19 Prescott firefighters die after deploying shelters
Gusty, hot winds blew an
Arizona blaze out of control Sunday in a forest northwest of Phoenix,
overtaking and killing 19 members of an elite fire crew in the deadliest
wildfire involving firefighters in the U.S. for at least 30 years.
firefighters were forced to deploy their emergency fire shelters — tent-like
structures meant to shield firefighters from flames and heat — when they were
caught near the central Arizona town of Yarnell, state forestry spokesman Art
Morrison told The Associated Press.
The fire also destroyed an
estimated 200 homes, Morrison said. Dry grass near the communities of Yarnell
and Glen Isla fed the fast-moving blaze, which was whipped up by wind and raced
through the homes, he said.
The fire still burned late
Sunday, with flames lighting up the night sky in the forest above Yarnell, a
town of about 700 residents about 85 miles northwest of Phoenix [and about 82 miles southwest of TT Verde
Valley, our campground]. Most people had evacuated from the town, and no
injuries or other deaths were reported.
The fire started after a
lightning strike on Friday and spread to at least 2,000 acres on Sunday amid
triple-digit temperatures, low humidity and windy conditions.
Prescott Fire Chief Dan
Fraijo said that the 19 dead firefighters were a part of the city's fire
"We grieve for the
family. We grieve for the department. We grieve for the city," he said at
a news conference Sunday evening. "We're devastated. We just lost 19 of
the finest people you'll ever meet."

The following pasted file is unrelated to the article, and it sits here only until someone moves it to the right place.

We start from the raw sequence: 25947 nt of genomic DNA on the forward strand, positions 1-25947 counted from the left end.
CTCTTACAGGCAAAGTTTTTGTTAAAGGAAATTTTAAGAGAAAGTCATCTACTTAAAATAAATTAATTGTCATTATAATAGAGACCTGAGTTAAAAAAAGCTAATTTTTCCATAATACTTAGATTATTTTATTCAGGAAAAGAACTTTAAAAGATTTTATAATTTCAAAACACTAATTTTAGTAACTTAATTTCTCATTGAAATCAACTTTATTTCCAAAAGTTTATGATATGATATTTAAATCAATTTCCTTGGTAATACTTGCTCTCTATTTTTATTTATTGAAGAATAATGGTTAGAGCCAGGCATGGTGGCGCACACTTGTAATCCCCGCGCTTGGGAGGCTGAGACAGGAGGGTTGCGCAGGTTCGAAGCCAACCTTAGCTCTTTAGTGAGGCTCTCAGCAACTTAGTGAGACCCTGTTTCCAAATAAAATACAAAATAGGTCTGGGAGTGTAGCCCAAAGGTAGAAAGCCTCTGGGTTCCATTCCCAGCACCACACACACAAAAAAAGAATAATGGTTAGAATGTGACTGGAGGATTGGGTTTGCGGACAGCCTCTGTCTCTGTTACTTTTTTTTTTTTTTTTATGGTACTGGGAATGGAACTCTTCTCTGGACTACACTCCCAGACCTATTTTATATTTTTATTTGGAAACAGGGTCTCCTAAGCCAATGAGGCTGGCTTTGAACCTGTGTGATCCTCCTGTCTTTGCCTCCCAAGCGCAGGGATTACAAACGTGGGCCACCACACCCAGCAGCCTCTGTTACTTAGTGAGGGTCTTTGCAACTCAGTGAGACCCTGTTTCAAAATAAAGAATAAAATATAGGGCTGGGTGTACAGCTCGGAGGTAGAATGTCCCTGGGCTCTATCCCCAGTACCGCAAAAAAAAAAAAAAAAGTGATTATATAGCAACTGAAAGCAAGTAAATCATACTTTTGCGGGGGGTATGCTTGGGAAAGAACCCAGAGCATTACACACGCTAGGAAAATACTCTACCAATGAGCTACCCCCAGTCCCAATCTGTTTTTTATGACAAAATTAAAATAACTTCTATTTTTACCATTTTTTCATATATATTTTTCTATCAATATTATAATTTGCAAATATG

Hot shot crews are elite
firefighters who often hike for miles into the wilderness with chain saws and
backpacks filled with heavy gear to build lines of protection between people
and fires. They remove brush, trees and anything that might burn in the
direction of homes and cities.
The crew killed in the blaze
had worked other wildfires in recent weeks in New Mexico and Arizona, Fraijo
"By the time they got
there, it was moving very quickly," he told the AP of Sunday's fire.
He added that the
firefighters had to deploy the emergency shelters when "something
"One of the last fail
safe methods that a firefighter can do under those conditions is literally to
dig as much as they can down and cover themselves with a protective — kinda
looks like a foil type — fire-resistant material — with the desire, the hope at
least, is that the fire will burn over the top of them and they can survive
it," Fraijo said.
conditions there's usually only sometimes a 50 percent chance that they
survive," he said. "It's an extreme measure that's taken under the
absolute worst conditions."
The National Fire
Protection Association had previously listed the deadliest wildland fire
involving firefighters as the 1994 Storm King Fire near Glenwood Springs,
Colo., which killed 14 firefighters who were overtaken by a sudden explosion of flames.
[Sidebar: I talked with a friend of ours who lives in Prescott this morning. She said all of the "hotshot" firefighters who were killed were from Prescott. They were the best of the best. It is really sad. Prescott is where we met Becky and Richard for lunch on Saturday, the day before the tragedy.]